We also take a shorter term, more realistic view of how long borrowers hold onto their loan, which gives you a better idea about the true borrowing costs. We take your loan details and calculate how much each of the relevent loans would cost you on average each month over the next five years. We assess the overall flexibility of each loan and give you an easy indication of which ones are likely to adjust to your needs over time. 

Do other comparison sites offer the same service?

Real Time RatingsTM is the only online system that ranks the home loan market based on your personal borrowing preferences. Until now, home loans have been rated based on outdated data. Our system is unique because it reacts to changes as soon as we update our database.

How does Real Time Ratings work?

Real Time RatingsTM looks at your individual home loan requirements and uses this information to rank every applicable home loan in our database out of five.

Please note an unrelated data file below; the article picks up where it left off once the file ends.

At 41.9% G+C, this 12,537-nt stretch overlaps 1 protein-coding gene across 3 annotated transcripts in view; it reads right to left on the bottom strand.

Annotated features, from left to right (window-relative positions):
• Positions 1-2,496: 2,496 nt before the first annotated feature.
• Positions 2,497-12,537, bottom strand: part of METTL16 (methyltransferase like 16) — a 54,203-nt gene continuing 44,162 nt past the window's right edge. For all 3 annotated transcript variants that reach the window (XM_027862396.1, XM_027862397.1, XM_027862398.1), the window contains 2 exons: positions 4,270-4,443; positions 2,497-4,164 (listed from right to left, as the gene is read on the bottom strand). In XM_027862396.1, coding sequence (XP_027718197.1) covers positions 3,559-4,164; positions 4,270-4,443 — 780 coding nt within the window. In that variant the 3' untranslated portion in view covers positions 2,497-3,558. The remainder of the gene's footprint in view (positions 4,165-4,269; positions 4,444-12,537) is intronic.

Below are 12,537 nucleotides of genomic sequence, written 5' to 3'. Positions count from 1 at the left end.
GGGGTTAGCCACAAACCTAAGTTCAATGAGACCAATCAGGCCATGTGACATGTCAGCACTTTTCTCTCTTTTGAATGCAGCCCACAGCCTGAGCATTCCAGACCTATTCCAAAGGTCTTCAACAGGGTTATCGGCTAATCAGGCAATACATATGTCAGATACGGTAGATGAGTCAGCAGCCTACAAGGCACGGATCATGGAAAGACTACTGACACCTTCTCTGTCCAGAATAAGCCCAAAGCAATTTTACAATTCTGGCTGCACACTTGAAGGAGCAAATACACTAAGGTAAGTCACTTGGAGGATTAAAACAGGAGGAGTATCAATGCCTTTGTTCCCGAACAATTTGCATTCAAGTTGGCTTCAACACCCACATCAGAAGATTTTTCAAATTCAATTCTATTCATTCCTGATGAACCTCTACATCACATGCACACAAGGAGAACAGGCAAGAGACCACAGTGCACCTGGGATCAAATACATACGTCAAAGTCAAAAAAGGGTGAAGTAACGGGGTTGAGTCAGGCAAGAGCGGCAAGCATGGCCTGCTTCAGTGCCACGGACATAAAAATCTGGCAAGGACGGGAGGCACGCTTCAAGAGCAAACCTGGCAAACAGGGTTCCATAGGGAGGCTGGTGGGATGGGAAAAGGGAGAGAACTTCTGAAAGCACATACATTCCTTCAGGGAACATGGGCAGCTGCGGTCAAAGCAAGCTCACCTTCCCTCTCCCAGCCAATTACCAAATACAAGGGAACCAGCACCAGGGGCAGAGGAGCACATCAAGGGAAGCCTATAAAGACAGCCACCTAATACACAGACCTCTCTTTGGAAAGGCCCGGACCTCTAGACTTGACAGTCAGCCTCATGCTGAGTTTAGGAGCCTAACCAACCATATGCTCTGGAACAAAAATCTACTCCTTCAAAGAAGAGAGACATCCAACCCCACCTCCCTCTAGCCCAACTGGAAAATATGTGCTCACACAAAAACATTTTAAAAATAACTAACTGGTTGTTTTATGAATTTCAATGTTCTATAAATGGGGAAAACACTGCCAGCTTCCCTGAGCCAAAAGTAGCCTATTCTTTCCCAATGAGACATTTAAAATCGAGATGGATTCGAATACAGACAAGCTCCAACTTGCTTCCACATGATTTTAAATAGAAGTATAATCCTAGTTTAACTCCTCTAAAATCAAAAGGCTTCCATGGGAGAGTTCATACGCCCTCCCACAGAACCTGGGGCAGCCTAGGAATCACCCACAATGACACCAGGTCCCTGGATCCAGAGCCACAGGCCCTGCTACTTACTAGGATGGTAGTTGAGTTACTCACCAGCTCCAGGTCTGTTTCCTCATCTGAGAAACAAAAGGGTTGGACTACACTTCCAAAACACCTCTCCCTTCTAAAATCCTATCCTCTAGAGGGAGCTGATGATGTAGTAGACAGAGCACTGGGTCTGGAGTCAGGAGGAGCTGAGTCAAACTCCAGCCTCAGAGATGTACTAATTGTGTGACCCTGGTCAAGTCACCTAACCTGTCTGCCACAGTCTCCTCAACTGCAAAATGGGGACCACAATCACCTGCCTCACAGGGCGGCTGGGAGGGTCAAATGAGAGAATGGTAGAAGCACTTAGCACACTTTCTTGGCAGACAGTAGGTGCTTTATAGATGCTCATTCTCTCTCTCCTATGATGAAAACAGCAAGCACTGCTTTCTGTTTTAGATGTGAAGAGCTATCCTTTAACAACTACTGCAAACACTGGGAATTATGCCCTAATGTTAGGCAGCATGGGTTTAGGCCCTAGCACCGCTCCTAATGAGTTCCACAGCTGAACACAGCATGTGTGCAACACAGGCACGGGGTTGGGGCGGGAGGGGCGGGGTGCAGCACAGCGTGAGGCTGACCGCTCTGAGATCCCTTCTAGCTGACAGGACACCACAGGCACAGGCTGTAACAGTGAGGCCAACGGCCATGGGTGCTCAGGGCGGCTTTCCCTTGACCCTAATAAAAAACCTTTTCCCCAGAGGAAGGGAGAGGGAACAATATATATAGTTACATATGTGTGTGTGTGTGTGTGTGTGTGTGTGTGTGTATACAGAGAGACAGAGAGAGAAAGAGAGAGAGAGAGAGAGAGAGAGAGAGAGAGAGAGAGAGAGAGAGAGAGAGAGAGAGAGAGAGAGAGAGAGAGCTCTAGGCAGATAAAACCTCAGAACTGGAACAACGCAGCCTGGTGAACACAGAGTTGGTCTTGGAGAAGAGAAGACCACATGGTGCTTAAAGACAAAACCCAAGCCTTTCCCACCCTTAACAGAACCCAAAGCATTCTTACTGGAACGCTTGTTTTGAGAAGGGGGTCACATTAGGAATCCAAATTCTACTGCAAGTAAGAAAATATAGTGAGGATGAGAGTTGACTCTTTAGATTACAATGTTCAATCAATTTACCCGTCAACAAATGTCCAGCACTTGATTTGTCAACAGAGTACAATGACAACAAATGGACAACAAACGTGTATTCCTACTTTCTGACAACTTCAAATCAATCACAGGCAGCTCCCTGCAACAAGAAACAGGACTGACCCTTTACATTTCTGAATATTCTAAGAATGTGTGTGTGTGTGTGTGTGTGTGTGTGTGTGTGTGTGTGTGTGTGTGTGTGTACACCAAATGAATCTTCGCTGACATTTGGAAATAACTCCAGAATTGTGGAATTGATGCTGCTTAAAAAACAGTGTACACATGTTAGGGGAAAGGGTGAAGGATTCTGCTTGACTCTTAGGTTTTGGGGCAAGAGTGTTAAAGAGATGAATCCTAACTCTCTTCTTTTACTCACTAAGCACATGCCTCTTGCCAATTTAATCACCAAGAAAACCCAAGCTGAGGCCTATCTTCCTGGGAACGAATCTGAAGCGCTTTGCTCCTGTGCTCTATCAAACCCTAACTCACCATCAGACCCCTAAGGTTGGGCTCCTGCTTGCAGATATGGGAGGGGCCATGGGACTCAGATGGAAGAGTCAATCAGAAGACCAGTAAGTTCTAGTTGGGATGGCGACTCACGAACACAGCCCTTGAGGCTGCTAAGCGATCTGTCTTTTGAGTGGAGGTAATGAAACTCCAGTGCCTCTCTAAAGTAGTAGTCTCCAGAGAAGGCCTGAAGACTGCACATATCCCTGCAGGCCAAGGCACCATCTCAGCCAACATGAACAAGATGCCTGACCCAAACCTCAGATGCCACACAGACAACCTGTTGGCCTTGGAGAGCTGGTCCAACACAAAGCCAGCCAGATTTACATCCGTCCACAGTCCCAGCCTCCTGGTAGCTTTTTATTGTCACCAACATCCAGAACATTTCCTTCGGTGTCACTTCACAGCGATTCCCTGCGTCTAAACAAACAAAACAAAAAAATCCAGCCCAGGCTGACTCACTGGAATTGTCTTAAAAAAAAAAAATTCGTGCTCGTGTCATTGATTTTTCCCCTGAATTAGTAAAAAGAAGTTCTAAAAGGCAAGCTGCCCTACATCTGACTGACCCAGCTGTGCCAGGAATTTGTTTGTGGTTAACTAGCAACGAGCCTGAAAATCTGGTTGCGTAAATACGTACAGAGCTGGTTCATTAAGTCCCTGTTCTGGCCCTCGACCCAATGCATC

This score is based on two main factors – cost and flexibility.

Cost is calculated by looking at the interest rates and fees over the first five years of the loan.

Flexibility is based on whether a loan offers features such as an offset account, redraw facility and extra repayments.

Real Time RatingsTM also includes the following assumptions:

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Buying a home comes with ‘hidden fees’ that should be factored in when considering how much the total cost of your new home will be. These can include stamp duty, title registration costs, building inspection fees, loan establishment fee, lenders mortgage insurance (LMI), legal fees and bank valuation costs.